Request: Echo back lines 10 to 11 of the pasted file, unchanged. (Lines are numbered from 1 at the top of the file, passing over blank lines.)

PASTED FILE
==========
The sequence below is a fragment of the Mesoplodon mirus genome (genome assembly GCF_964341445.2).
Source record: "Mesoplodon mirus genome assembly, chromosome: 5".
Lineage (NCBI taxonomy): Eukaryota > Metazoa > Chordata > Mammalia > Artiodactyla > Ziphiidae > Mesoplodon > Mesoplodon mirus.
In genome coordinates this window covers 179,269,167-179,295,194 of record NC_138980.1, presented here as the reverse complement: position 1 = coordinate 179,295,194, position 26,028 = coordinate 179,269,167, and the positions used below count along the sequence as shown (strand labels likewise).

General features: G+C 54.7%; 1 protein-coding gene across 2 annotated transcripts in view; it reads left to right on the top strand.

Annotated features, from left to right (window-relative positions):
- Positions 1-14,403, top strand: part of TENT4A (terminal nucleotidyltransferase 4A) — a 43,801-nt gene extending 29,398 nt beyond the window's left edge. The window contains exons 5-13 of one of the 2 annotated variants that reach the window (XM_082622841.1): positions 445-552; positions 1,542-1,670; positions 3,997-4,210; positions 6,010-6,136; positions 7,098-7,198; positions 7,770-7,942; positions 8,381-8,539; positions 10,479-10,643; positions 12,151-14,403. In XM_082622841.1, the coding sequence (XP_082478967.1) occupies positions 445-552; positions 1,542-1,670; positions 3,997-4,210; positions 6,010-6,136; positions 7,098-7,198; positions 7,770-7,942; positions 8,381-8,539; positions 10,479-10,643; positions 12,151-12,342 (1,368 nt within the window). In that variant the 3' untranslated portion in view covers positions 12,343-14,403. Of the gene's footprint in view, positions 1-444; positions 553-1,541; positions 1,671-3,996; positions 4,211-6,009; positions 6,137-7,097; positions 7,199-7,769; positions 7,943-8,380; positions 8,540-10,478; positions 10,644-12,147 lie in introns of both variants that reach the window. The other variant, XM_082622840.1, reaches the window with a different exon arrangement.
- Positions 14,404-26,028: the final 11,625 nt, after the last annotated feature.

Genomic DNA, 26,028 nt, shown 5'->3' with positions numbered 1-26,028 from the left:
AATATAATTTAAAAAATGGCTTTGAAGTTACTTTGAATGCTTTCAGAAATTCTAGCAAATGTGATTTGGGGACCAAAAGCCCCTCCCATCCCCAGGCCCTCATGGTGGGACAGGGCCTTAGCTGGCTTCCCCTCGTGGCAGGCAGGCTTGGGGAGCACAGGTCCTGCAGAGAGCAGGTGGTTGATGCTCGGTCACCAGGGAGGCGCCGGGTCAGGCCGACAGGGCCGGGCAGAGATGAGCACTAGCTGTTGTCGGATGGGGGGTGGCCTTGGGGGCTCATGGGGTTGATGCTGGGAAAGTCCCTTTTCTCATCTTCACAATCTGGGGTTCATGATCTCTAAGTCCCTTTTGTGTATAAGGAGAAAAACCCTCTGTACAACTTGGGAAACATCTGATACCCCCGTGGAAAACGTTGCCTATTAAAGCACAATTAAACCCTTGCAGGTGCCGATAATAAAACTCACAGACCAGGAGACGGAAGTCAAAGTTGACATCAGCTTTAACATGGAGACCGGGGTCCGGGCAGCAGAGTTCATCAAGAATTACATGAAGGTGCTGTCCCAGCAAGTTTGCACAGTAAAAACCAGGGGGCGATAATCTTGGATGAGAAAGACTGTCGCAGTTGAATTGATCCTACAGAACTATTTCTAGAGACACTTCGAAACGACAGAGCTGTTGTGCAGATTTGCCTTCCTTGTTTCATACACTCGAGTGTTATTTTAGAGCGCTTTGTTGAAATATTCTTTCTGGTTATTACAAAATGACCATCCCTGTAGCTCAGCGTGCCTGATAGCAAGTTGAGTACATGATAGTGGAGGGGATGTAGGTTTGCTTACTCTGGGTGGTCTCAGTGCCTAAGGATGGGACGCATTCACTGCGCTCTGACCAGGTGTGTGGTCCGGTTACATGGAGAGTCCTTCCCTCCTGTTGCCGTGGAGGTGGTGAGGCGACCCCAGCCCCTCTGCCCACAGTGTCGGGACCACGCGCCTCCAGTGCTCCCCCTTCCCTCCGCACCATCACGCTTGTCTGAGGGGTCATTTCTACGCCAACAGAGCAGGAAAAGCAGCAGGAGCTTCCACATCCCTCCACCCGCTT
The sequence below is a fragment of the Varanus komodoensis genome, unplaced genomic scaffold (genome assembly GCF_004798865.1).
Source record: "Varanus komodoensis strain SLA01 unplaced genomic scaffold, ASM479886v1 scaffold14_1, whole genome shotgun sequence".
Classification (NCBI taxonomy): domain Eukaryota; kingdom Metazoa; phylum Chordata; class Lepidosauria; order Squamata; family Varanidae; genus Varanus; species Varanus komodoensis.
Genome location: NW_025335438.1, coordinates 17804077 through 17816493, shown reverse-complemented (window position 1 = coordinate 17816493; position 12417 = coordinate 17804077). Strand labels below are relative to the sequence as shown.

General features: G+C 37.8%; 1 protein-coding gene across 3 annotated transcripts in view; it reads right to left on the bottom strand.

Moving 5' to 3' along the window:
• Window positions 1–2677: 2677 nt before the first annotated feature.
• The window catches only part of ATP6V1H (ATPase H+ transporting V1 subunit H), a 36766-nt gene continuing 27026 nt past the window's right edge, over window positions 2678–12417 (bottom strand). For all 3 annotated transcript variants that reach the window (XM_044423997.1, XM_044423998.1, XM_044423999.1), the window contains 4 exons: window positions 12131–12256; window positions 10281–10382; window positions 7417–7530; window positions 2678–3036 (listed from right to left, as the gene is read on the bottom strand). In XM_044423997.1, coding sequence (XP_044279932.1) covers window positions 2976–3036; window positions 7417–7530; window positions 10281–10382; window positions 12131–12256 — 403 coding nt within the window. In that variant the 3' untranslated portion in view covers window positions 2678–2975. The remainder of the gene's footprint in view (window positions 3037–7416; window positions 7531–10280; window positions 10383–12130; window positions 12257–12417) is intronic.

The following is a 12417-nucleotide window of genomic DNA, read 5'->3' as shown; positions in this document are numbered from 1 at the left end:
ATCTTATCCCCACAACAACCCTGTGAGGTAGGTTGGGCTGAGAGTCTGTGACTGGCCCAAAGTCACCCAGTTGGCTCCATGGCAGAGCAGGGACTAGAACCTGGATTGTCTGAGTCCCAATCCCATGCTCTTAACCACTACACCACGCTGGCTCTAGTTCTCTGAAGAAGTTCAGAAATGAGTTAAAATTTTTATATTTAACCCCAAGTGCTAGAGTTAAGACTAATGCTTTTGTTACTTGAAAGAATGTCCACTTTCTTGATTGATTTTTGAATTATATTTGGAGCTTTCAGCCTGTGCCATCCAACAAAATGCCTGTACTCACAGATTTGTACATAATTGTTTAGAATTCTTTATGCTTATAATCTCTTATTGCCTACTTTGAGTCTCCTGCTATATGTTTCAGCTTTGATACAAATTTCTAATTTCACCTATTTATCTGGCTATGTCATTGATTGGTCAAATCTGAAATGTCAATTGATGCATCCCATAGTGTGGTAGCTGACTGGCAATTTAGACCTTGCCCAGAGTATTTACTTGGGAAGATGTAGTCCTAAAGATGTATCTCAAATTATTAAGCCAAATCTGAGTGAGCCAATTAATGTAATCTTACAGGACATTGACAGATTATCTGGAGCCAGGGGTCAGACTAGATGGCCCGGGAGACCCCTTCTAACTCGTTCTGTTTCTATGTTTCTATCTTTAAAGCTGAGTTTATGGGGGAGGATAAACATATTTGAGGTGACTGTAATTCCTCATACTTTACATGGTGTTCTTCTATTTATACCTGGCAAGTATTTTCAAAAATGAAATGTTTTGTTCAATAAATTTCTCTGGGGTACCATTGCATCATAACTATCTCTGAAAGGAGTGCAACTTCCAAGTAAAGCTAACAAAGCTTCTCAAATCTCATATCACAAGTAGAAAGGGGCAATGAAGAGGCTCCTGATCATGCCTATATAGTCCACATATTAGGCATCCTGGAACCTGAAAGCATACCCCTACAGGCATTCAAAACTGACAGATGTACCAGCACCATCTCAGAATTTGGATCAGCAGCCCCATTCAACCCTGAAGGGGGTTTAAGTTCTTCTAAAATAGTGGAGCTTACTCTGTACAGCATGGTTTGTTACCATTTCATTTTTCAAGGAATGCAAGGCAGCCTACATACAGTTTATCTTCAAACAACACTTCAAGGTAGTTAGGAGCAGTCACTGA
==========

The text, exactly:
AATATAATTTAAAAAATGGCTTTGAAGTTACTTTGAATGCTTTCAGAAATTCTAGCAAATGTGATTTGGGGACCAAAAGCCCCTCCCATCCCCAGGCCCTCATGGTGGGACAGGGCCTTAGCTGGCTTCCCCTCGTGGCAGGCAGGCTTGGGGAGCACAGGTCCTGCAGAGAGCAGGTGGTTGATGCTCGGTCACCAGGGAGGCGCCGGGTCAGGCCGACAGGGCCGGGCAGAGATGAGCACTAGCTGTTGTCGGATGGGGGGTGGCCTTGGGGGCTCATGGGGTTGATGCTGGGAAAGTCCCTTTTCTCATCTTCACAATCTGGGGTTCATGATCTCTAAGTCCCTTTTGTGTATAAGGAGAAAAACCCTCTGTACAACTTGGGAAACATCTGATACCCCCGTGGAAAACGTTGCCTATTAAAGCACAATTAAACCCTTGCAGGTGCCGATAATAAAACTCACAGACCAGGAGACGGAAGTCAAAGTTGACATCAGCTTTAACATGGAGACCGGGGTCCGGGCAGCAGAGTTCATCAAGAATTACATGAAGGTGCTGTCCCAGCAAGTTTGCACAGTAAAAACCAGGGGGCGATAATCTTGGATGAGAAAGACTGTCGCAGTTGAATTGATCCTACAGAACTATTTCTAGAGACACTTCGAAACGACAGAGCTGTTGTGCAGATTTGCCTTCCTTGTTTCATACACTCGAGTGTTATTTTAGAGCGCTTTGTTGAAATATTCTTTCTGGTTATTACAAAATGACCATCCCTGTAGCTCAGCGTGCCTGATAGCAAGTTGAGTACATGATAGTGGAGGGGATGTAGGTTTGCTTACTCTGGGTGGTCTCAGTGCCTAAGGATGGGACGCATTCACTGCGCTCTGACCAGGTGTGTGGTCCGGTTACATGGAGAGTCCTTCCCTCCTGTTGCCGTGGAGGTGGTGAGGCGACCCCAGCCCCTCTGCCCACAGTGTCGGGACCACGCGCCTCCAGTGCTCCCCCTTCCCTCCGCACCATCACGCTTGTCTGAGGGGTCATTTCTACGCCAACAGAGCAGGAAAAGCAGCAGGAGCTTCCACATCCCTCCACCCGCTT
The sequence below is a fragment of the Varanus komodoensis genome, unplaced genomic scaffold (genome assembly GCF_004798865.1).